|The Tide Washes Out P&G|
|April 30, 2012 by Donald Riker, PhD|
P&G announces very weak 3rd quarter results to Wall Street; stock drops 5% in two days, 15% off all time peak, and flat with its pre-pullback 2007 and post-pullback 2010 levels. Essentially P&G has been dead money for over five years.
P&G reported sales growth of 2% driven mostly by higher pricing and reduced by foreign exchange and declines in developed markets. Worse, earnings for the quarter declined a amazing 14% and margins declined 150bp. Organic growth was 3% for the quarter and expected to be 4% for the fiscal year. Costs of goods increased 5% over same quarter last year and 9% in the first three quarters y/y. CEO McDonald seemed to point to the input cost of commodities for the lackluster performance never mind that SG&A cost rose 4% in both these periods and P&G's effective tax rate rose nearly 6%! over the nine month comparison. Analysts were in unusual form as they mocked P&G. CEO McDonald responded with Obama-like truisms: I am CEO and take full responsibility......really?
P&G's problems, just look at a 10-year stock price chart, go back two decades and two CEO's. The drivers are cultural and strategic. Although they do not suffer the intellectual corruption of J&J or Avon they shout cultural change. Lots has happened in those decades. P&G has: 1) acquired companies and brands to grow a stable of billion dollar brands; 2) outsourced key internal functions; 3) shifted from developed to emerging markets; 4) moved from traditional advertising to digital and social advertising; 5) cycled through headcount expansions/contractions without lasting reductions; and, 6) questioned its marketing efficiency. P&G has done a fantastic job of going from a handful of billion dollar brands to now 26 through acquisition, globalization, and organic growth. Ironically, however, this portfolio of 26 megabrands is becoming a straight jacket as growing 26 megabrands through remaining white space, line extension, and price hikes will get more and more difficult whether through share growth, which has slipped, or by growing the category pie. The efficiency of a 110,000 person work force working a $80 billion portfolio of 26 brands is at issue. At P&G it often takes several people to screw in a light bulb and often only after testing the consumer to death. Yet none of these systemic issues quite explains a P&L that is out of control with significant increases in tax rates, SG&A, gross margin, and A&P.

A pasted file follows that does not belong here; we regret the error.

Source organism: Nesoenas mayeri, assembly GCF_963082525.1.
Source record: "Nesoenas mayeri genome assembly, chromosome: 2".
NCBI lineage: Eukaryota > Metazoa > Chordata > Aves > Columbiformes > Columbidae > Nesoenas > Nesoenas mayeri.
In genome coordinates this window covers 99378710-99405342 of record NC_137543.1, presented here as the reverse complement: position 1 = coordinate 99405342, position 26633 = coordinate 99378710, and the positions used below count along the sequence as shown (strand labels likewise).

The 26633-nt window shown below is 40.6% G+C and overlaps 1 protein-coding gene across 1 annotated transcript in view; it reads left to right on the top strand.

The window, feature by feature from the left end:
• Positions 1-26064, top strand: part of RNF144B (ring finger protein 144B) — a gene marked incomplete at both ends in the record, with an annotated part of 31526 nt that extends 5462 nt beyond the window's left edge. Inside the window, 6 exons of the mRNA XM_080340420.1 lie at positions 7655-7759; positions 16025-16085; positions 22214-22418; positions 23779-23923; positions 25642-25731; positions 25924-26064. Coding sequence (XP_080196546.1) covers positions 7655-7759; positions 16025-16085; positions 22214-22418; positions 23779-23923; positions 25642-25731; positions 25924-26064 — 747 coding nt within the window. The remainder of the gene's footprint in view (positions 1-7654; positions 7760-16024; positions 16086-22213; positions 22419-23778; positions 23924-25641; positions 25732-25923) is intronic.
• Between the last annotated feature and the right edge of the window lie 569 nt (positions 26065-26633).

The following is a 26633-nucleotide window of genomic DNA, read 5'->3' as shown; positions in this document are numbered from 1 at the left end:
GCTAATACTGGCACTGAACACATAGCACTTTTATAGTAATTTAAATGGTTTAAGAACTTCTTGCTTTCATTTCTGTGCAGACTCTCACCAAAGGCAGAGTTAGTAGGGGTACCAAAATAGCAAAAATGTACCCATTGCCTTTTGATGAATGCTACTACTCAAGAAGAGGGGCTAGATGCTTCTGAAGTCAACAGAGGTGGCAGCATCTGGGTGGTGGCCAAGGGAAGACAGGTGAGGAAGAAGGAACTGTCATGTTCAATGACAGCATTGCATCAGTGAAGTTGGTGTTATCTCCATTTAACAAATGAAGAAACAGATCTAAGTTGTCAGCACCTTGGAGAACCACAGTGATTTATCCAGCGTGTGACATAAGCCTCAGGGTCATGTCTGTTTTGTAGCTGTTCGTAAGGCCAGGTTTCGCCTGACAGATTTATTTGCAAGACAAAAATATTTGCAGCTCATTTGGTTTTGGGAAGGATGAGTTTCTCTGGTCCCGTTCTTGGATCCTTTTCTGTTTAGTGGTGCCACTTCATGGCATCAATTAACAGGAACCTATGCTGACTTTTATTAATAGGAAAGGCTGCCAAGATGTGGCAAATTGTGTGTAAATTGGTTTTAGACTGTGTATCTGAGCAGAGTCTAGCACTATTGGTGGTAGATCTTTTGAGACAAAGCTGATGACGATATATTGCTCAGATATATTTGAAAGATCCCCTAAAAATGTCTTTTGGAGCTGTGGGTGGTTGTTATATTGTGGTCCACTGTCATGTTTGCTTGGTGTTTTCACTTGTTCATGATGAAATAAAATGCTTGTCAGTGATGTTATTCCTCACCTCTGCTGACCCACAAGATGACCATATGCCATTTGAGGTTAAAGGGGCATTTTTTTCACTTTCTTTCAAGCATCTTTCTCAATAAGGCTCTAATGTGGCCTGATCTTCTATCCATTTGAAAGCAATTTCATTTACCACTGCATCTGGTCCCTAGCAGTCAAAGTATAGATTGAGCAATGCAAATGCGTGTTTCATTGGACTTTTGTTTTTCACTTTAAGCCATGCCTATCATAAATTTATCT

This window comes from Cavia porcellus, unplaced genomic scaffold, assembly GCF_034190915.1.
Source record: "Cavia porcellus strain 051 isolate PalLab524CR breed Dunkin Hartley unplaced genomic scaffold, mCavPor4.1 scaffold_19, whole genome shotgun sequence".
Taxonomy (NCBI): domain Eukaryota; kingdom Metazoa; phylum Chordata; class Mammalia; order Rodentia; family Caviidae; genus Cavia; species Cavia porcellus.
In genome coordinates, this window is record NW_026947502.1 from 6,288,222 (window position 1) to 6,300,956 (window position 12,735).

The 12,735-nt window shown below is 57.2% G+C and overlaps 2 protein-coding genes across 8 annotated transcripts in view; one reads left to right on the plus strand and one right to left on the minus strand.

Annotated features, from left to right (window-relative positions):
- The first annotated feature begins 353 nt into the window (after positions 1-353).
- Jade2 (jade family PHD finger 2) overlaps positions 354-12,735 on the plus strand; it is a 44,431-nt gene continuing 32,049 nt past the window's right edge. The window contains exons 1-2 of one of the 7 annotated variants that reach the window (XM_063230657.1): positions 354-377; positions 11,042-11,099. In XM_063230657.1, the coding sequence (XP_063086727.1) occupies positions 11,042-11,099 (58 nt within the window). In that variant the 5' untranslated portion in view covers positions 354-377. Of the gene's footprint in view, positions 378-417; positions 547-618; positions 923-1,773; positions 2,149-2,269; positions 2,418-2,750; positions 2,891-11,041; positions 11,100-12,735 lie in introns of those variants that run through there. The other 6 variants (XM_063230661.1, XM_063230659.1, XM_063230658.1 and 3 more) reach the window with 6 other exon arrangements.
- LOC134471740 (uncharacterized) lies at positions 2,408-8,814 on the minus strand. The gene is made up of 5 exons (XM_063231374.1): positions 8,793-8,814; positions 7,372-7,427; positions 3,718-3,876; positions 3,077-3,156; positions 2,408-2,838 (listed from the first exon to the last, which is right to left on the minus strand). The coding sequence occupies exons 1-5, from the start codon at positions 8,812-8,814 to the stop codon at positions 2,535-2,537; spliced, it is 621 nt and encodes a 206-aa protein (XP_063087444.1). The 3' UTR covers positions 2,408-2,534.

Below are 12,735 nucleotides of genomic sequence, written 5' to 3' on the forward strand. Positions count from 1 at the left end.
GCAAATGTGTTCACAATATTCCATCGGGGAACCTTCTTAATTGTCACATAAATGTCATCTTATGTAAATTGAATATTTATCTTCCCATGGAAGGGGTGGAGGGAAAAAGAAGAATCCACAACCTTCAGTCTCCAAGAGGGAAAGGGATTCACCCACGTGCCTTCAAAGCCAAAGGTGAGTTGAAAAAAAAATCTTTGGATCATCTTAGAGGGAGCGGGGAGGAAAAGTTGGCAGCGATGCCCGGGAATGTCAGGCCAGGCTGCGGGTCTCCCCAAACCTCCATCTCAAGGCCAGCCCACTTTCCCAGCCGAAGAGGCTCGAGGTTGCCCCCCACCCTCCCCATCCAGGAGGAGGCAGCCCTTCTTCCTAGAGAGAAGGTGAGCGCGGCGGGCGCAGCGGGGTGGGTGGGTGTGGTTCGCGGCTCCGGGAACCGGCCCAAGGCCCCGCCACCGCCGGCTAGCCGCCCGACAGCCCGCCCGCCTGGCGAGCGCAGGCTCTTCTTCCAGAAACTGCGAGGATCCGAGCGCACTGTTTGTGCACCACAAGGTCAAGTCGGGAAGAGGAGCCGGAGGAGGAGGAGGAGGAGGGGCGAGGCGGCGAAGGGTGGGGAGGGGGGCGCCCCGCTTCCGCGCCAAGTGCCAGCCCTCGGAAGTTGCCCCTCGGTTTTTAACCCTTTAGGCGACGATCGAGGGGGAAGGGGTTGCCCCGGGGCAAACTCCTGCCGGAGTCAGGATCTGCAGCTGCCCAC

The Board could use some fresh outside thinking from ex-P&G'ers, retirees, outside advisers, and entrepreneurial CEO's. P&G is best when it faces a process driven task such as Procterizing an acquisition target, or growing into white space. Perhaps a large company acquisition that increases its exposure to high growth categories is warranted. Such a company could be in beauty care, technology, or new channels of distribution. Avon comes to mind, as does Amazon-like distribution holders. P&G has used the Band-Aid of price hikes to get along for at least one year while ceding market share to lower priced competition, including store brands. This will not work. P&G needs strong and determined cost cutting, new growth on large-scale product platforms, and a radical change in its corporate strategy and perhaps its team.
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